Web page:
Edwin L. Aguirre
A team of researchers led by Asst. Prof. Kate Swanger
of the Department of Environmental, Earth and Atmospheric Sciences
(EEAS) is spending two months in Antarctica to study the history of rock glaciers and buried glacial ice in the McMurdo Dry Valleys region, which contains the longest climate record on the continent. The research is funded by a three-year, $331,000 grant from the National Science Foundation.
Due to current climate trends and the high probability that average global temperatures will continue to rise, it is important to the scientific community and to society to understand how Antarctica’s massive ice deposits have responded to climate change in the past.
“We will focus on rock glaciers, which are flowing mixtures of ice and sediments commonly found throughout the alpine and high-latitude regions on Earth as well as on the planet Mars,” says Swanger, who is the project’s principal investigator.
“Our research aims to address such questions as: ‘What environmental and climatological conditions foster long-term preservation of rock glaciers in Antarctica?’ ‘What role do rock glaciers play in the evolution of the Antarctic landscape and the local water cycle?’ and ‘What can rock glaciers reveal about the extent and timing of previous advances of glaciers?’ ” she explains.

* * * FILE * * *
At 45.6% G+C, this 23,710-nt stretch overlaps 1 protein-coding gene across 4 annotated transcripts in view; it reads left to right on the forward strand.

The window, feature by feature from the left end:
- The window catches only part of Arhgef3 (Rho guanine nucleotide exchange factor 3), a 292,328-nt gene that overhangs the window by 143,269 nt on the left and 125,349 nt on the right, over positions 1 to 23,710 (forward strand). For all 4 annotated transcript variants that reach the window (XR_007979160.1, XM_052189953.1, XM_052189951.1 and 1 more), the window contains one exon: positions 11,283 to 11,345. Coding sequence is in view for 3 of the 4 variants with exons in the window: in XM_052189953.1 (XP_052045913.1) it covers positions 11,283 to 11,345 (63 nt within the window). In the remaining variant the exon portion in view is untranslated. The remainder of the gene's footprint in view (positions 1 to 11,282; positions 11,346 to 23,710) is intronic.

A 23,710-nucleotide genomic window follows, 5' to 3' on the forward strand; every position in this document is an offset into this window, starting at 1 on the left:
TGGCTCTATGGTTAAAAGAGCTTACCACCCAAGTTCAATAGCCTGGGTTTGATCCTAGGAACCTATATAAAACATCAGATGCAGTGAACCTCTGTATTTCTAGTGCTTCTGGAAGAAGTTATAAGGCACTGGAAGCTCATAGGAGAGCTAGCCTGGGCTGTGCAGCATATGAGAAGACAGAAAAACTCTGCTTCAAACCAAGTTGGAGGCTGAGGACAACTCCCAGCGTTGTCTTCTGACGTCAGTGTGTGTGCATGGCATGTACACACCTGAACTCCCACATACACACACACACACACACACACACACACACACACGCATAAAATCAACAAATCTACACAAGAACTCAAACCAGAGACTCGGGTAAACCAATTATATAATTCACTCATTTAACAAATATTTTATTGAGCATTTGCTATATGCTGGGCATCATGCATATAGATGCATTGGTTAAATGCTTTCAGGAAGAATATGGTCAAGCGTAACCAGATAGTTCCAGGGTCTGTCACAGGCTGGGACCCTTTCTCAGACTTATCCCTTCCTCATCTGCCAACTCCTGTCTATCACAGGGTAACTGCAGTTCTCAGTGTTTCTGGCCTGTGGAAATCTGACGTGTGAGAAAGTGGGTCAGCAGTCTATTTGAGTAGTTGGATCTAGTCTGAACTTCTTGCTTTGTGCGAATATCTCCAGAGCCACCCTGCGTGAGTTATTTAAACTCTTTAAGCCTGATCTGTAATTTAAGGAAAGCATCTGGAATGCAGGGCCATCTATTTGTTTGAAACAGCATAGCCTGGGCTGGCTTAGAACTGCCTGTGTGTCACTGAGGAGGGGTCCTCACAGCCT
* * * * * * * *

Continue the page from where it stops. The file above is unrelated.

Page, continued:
The project includes two separate field visits to the Dry Valleys. The first one, which lasted from Dec. 3, 2014 to Jan.15, 2015, included Swanger and EEAS graduate student Seth Roberts and senior Myles Danforth as well as a researcher from East Carolina University.
Joining Swanger for this year’s visit, from Oct. 15 to Dec. 15, is UMass Lowell postdoctoral researcher Kelsey Winsor. Also with them are a Ph.D. student from the University of Pennsylvania, a research scientist from Brown University and a ground-penetrating radar expert from Alaska.
A Trip of a Lifetime
“Last year’s trip was actually my first to Antarctica and my very first trip outside the U.S.,” says Danforth, who graduated in May.
“It was a great experience. I got to see a bit of Christchurch, New Zealand, our jumping off point to Antarctica, which was cool. The views of the frozen continent are amazing! With no trees or buildings for perspective, distances and sizes across the barren landscape can be deceiving. Things look a lot closer, and smaller, than they really are. For example, I look across the valley at a rock and think, huh, that’s a good-sized boulder, only to walk to it and find it’s almost the size of a house!” he says.
What kind of challenges did he encounter there?
Sleeping in tents for weeks with no shower was rough, he says. “We wiped ourselves down with baby towelettes every day to try and stay clean. Also going to the bathroom — an outside bucket — was tough. The constant wind and subfreezing temperatures made it a less-than-enjoyable experience,” he recalls.
But the Antarctica trip did help open doors of opportunity for him. “My experience in field work is the main reason why I have a job today working for Hager GeoScience in Woburn, Mass. The company does a lot of GPR work, which we conducted down in Antarctica.”
With no Starbucks, TV, radio or Internet, how do the researches spend their free time, if any, on the continent?
“I read a lot of sci-fi books. We also sat around and talked a lot after dinner,” says Danforth.
To see photos of Antarctica from the previous visit, go to the university’s Photo Gallery. You can also follow the current adventures of Swanger and her team via this blog